Dangerous safe haven
Israel needs to ensure its long-term survival, even if it means risking the lives of Jews elsewhere.
Let us entertain the purely theoretical hypothesis that despite its denials, Israel is behind the killing of Hezbollah's chief operations officer, Imad Mughniyah.
In that case, one would presume that some of the highest ranking decision-makers held a meeting - if not a series of meetings - to discuss the implications of the assassination.
Did anyone think twice when the forum finished discussing the near-certainty that Hezbollah would avenge the death by striking Jewish targets abroad rather than inside Israel? Was the advent of a murderous attack on Diaspora Jews part of the considerations that guided the Israeli leadership in deciding to okay the hit? Should it have been part of those considerations?
Like it or not, Jews all over the world are automatically identified with the State of Israel. The attack on the building of the Jewish community in Buenos Aires in 1994 and the bombings in synagogues in Istanbul over the past couple of years have proven that the Diaspora is Israel's soft underbelly.
The level of security in Jewish communities around the world varies. In countries like Turkey, which has experienced a recent terrorist surge, and Germany, with its unique and historic trauma, entering a synagogue or a Jewish school is like entering a submarine.
In such places, the Jewish community's structures are situated inside fortified military compounds, guarded by a significant police presence. In other countries, like the United States, for example, security is lax to nonexistent. In any case, potential targets are not in short supply.
From a security perspective, Israel's ability to provide security to Jews around the world is limited. After all, they reside in sovereign countries as the subjects of governments whose job it is to provide security for their citizens.
This, therefore, presents a very difficult dilemma. Israel was founded, first and foremost, to be a safe haven for all Jews. In that respect, actions that are meant to contribute to Israel's security should in fact contribute to the security of Jews living outside Israel. Except those Jews are at once exposed to grave physical danger in the form of reprisals for Israel's said actions.
The explosion in the AMIA building in Buenos Aires killed more Jews than all the anti-Semitic incidents around the world that have since occurred. Shouldn't these figures bind the prime minister to consider them before okaying the next hit? Shouldn't our moral debt to our brethren in the Diaspora - who helped with their money and efforts to augment Israel's military and political strength - be part of our scheme of considerations? Or have we covered these debts by forming a safe haven for all Jews?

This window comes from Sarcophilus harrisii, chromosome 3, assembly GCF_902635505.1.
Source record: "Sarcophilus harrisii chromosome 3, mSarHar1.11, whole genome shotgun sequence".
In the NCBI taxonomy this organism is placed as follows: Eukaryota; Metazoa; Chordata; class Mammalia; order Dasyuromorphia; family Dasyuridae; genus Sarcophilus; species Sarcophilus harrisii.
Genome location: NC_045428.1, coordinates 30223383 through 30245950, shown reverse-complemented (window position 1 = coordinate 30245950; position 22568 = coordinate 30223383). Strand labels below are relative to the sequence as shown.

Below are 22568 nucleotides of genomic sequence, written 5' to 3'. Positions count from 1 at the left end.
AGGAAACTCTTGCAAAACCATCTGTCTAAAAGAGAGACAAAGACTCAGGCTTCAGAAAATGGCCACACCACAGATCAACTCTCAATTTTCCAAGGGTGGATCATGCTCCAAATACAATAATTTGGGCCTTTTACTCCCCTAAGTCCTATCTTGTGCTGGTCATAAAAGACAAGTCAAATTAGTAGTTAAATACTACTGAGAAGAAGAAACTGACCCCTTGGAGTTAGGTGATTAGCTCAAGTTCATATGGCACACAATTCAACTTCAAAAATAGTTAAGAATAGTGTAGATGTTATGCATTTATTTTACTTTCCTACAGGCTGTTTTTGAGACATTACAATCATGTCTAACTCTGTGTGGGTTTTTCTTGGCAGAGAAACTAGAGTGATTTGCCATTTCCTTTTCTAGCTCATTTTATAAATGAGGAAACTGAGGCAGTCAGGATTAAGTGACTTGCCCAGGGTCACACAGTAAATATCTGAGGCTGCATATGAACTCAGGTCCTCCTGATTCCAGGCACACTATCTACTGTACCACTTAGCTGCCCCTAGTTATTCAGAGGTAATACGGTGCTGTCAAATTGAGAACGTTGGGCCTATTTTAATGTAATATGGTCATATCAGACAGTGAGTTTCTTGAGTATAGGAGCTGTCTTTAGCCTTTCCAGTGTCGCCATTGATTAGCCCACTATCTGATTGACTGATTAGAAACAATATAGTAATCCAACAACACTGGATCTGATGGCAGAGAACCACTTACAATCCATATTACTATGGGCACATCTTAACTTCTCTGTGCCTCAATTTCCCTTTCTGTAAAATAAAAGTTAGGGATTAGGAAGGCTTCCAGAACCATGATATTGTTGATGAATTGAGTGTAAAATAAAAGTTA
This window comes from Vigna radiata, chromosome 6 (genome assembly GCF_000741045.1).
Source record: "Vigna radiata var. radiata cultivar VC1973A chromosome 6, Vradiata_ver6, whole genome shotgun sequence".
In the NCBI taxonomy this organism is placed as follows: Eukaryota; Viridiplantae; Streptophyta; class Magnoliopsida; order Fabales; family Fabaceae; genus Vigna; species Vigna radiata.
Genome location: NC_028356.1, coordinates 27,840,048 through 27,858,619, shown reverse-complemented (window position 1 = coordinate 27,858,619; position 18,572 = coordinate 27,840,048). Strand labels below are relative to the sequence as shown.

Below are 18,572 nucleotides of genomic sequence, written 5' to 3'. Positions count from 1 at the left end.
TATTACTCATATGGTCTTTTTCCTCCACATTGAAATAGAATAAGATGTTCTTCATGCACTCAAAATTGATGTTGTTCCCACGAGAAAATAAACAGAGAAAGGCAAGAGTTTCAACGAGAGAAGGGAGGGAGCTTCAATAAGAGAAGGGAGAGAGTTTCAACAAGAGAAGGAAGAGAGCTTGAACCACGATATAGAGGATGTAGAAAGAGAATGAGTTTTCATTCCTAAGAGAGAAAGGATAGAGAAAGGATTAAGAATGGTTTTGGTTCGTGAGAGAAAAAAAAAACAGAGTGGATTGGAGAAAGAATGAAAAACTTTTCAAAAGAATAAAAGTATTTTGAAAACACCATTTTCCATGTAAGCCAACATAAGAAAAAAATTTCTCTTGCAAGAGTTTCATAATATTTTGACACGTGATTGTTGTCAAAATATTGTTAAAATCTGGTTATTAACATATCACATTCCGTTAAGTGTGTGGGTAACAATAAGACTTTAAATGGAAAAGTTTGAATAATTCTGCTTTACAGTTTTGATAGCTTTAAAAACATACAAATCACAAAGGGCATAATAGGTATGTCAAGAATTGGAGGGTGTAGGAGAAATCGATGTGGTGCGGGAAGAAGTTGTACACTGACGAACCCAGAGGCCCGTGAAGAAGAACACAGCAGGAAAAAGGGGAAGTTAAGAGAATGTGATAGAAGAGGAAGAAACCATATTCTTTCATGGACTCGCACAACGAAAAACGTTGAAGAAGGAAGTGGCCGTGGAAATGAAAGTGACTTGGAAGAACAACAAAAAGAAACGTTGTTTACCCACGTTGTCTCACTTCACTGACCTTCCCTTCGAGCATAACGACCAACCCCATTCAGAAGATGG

Despite their better interest, world Jewry is a part of Israel's ongoing war against Hezbollah and other terrorist organizations. But it's difficult to see how Israel can take their concerns into account each time it plans to inflict a significant blow on one of these organizations.
This is not about ineptitude on the part of government bodies. Expanding and upgrading the authority enjoyed by bodies handling the connection with the Diaspora Jews would not alter the fatal equation.
Israel needs to ensure its long-term survival, even if it means risking the lives of Jews elsewhere. This system of considerations, which this article oversimplifies to some degree, can be presented in more concrete terms. It can be focused around a single fateful decision which would have immediate repercussions for Jews living in the Diaspora.
The 25,000 Jews living in Iran are direct hostages vis-a-vis any decision Israel and the U.S. make about the Iranian nuclear issue. One can assume that in case Iran is attacked, the Iranian regime would retaliate by striking Jewish targets abroad.
How important a factor is the fate of the Jews of Tehran, Isfahan and Shiraz when considering whether to strike or not? Iranian Jews are not held captive today. They are able to emigrate. The main impediment is financial, since they would have to leave most of their assets behind.
Only several hundred took the opportunity and left Iran in 2007. Those who stayed are aware of the risks to the survival of this age-old community, but they opt to remain.
One could argue, it appears, that Israel is directly responsible for their fate in the same way it is responsible for the fate of other Jews in the Diaspora: Their security needs to be a component in the risk-assessment process, when these risks are weighed against the potential gains.
But it cannot be the supreme consideration, when measured against a clear Israeli security interest.
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